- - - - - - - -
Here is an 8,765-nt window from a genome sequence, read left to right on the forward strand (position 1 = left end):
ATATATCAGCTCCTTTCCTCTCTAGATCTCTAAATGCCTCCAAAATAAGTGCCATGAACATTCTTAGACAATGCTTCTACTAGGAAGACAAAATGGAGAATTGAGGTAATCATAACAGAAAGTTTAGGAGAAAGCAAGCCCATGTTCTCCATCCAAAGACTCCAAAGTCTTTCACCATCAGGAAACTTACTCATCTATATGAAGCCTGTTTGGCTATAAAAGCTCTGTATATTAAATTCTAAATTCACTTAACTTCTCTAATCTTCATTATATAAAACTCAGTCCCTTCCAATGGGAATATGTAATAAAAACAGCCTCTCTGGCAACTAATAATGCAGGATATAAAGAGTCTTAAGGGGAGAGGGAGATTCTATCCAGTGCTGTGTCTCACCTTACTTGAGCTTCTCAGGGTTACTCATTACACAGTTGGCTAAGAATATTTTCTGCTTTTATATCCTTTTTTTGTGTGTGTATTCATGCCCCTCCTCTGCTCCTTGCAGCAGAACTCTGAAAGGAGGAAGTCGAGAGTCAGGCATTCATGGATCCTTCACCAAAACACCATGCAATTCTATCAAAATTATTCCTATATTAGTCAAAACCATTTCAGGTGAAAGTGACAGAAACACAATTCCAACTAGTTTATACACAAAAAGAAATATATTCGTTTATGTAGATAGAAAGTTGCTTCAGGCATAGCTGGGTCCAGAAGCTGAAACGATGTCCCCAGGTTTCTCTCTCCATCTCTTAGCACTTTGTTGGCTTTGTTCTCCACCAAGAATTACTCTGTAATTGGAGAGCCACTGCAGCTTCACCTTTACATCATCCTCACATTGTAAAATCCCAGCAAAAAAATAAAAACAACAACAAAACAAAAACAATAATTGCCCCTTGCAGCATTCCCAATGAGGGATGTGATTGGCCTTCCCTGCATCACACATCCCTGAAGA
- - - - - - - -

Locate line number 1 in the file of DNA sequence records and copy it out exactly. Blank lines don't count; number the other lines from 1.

Here is an 8,765-nt window from a genome sequence, read left to right on the forward strand (position 1 = left end):